STEVE INSKEEP, host:
On Wednesdays, we talk about the workplace, where it turns out that honesty may not be the best policy. A new book argues that lies and misinformation may not be so bad. They're an essential part of how business gets done. David Shulman is the author of a book called "From Hire to Liar: The Role of Deception in the Workplace."
Mr. Shulman, welcome to the program.
Professor DAVID SHULMAN (Sociology and Anthropology, Lafayette University; Author, "From Hire to Liar: The Role of Deception in the Workplace"): Thank you very much for having me as a guest.
INSKEEP: I see a little author's note here saying you teach anthropology and sociology at Lafayette College in Pennsylvania. Is that a lie?
Mr. SHULMAN: No, that's the actual truth.
INSKEEP: Oh, okay. So, you told truth that far. What's so good about lying?
Mr. SHULMAN: Well, one of the things that lying does is it may not have a lot ethical virtues, but it has a lot of functional virtues. Sometimes, in fact, one of the virtues of lying is to be able to bypass certain rules, for example, that people would think are unfair or oppressive to customers or clients.
INSKEEP: The regulation that causes you to deny the refund to the customer might just have to be bypassed.
Mr. SHULMAN: Well, examples like that. And I would say, I've found some of the more serious deceptions in nonprofits. People, for example, may say the money is going to one kind of cause, take a little more of it for another cause because they felt what they're doing is really for the greater good. They're very, very morally committed. Just like in other contexts - in business, if somebody is bringing money in, people don't always like to ask a lot of questions about how that's happening.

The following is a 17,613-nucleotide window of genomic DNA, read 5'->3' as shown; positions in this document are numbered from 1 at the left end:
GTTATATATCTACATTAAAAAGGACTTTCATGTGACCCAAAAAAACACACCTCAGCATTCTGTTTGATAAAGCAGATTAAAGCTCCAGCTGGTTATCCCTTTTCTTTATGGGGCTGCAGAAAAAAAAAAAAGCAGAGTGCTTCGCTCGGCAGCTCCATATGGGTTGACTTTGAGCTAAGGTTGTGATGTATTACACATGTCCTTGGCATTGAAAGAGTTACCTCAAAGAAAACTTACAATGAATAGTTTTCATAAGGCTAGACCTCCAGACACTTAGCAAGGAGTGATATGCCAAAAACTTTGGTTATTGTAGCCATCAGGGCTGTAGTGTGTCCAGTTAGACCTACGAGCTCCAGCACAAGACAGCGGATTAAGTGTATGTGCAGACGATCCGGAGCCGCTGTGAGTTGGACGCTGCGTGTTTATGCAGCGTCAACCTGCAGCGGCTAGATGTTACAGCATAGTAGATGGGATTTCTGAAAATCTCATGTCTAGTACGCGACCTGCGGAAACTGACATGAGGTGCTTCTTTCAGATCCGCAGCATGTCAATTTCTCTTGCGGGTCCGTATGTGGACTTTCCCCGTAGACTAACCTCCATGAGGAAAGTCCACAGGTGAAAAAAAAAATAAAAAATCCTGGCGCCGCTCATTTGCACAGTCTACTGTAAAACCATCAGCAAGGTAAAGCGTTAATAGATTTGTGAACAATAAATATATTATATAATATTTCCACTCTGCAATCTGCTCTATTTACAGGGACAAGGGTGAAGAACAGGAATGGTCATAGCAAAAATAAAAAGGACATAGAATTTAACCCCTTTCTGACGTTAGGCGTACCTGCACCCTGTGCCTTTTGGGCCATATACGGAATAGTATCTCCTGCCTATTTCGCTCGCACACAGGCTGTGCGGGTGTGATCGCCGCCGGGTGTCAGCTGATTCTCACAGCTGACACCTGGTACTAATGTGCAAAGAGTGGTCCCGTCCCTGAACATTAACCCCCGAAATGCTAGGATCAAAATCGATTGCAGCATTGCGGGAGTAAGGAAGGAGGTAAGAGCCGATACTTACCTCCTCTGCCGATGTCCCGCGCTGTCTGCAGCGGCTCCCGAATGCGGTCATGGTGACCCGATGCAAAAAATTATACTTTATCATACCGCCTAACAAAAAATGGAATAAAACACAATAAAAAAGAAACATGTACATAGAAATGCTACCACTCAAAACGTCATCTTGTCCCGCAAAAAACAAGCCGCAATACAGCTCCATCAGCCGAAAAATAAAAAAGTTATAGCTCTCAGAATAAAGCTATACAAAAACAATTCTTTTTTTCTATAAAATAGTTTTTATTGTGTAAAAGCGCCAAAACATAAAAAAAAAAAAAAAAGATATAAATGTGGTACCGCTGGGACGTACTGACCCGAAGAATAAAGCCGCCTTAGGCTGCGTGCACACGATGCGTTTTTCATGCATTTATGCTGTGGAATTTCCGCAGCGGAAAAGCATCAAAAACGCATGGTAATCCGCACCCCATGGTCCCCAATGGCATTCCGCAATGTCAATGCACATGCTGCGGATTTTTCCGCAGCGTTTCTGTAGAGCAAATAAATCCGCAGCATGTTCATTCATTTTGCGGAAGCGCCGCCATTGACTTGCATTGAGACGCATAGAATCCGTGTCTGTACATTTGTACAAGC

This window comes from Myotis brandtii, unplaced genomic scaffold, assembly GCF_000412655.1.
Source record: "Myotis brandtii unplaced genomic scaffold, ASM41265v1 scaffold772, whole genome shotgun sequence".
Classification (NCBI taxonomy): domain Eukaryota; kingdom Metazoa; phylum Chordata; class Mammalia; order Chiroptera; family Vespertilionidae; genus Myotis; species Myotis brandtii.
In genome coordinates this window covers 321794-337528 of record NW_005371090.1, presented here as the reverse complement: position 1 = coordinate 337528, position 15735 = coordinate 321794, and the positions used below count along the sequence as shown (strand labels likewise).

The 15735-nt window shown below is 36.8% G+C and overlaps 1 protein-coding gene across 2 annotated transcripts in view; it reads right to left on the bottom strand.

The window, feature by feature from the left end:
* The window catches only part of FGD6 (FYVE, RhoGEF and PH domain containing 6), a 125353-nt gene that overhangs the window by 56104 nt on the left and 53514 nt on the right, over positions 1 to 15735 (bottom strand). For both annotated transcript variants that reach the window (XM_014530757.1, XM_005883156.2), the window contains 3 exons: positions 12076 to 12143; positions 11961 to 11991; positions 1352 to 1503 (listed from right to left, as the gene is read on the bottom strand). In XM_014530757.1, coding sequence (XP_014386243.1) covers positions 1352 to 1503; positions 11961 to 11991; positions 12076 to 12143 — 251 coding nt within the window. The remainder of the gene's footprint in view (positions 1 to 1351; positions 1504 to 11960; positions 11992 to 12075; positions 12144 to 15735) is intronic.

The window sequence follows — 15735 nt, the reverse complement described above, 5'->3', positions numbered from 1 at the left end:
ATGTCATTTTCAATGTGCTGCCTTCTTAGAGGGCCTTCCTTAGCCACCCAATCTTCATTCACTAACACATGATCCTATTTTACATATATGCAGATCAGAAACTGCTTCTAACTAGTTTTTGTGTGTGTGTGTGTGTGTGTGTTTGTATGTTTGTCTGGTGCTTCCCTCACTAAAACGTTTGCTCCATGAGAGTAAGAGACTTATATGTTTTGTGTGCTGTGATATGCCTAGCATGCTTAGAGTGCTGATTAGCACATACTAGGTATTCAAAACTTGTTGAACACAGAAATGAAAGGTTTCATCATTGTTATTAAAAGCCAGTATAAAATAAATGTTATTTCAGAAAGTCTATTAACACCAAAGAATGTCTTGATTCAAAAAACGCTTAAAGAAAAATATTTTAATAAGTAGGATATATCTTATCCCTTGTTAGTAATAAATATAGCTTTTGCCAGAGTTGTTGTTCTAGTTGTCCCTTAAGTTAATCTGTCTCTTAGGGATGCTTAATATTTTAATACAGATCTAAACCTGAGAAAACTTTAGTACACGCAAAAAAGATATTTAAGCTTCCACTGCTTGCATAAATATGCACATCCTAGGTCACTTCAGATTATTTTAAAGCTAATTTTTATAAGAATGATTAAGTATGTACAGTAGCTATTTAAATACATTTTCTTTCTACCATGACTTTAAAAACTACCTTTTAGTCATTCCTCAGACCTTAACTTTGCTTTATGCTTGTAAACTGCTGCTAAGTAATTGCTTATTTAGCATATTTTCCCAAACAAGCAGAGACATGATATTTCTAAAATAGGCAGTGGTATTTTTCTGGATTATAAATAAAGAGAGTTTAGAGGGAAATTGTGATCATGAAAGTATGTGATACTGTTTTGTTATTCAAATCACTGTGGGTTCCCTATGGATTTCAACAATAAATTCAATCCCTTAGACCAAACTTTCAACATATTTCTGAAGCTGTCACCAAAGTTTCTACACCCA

INSKEEP: I'm thinking of an example of a person whom I will not name who had a job for a while selling a product that the company had not perfected yet, and he faced this constant ethical dilemma about what claims to make for the products because he had a strong suspicion that they weren't going to be able to deliver anything.
Mr. SHULMAN: Well, it's a very great example, because the first lie that would happen is the lie that somebody might tell to themself. It's not their fault that they may be misleading the person. The responsibility for a decision like that doesn't lie with them. They are, kind of, a neutral tool of management, and they don't kind of bear the responsibility for carrying out the false claims.
INSKEEP: Well, who's somebody you met who would in fact lied to themselves about the lie they were telling?
Mr. SHULMAN: Classic example would be I'm walking down the hall with somebody. They see a co-worker. They're like, hey, it's wonderful to see you, how are the kids? We walk a few more feet. And then the person says I hate that such and such. And if I ask people whether that's deceptive, they say, no. That's etiquette.
And another example - I talked to somebody about their resume. They explained to me that they had barely any experience, but they'd implied on their resume that they did have experience. And I asked if that was deceptive, and the guy said, no. It's just telling the most optimistic version of the truth.
(Soundbite of laughter)
Mr. SHULMAN: It's what the guy says.
INSKEEP: Are there situations where you almost expect to be lied to? You expect the car salesman to tell you the good things about the car, and you know he might not be telling you everything, but it's kind of what you expect.
Mr. SHULMAN: Obviously, private detectives. I'm thinking of the private detective who told me that if b.s. was music, I'd be the philharmonic.
(Soundbite of laughter)
INSKEEP: David Shulman, thanks very much.
Mr. SHULMAN: Thank you very much.
INSKEEP: Mr. Shulman is author of "From Hire to Liar: The Role of Deception in the Workplace," and you can read an excerpt from his book at npr.org.
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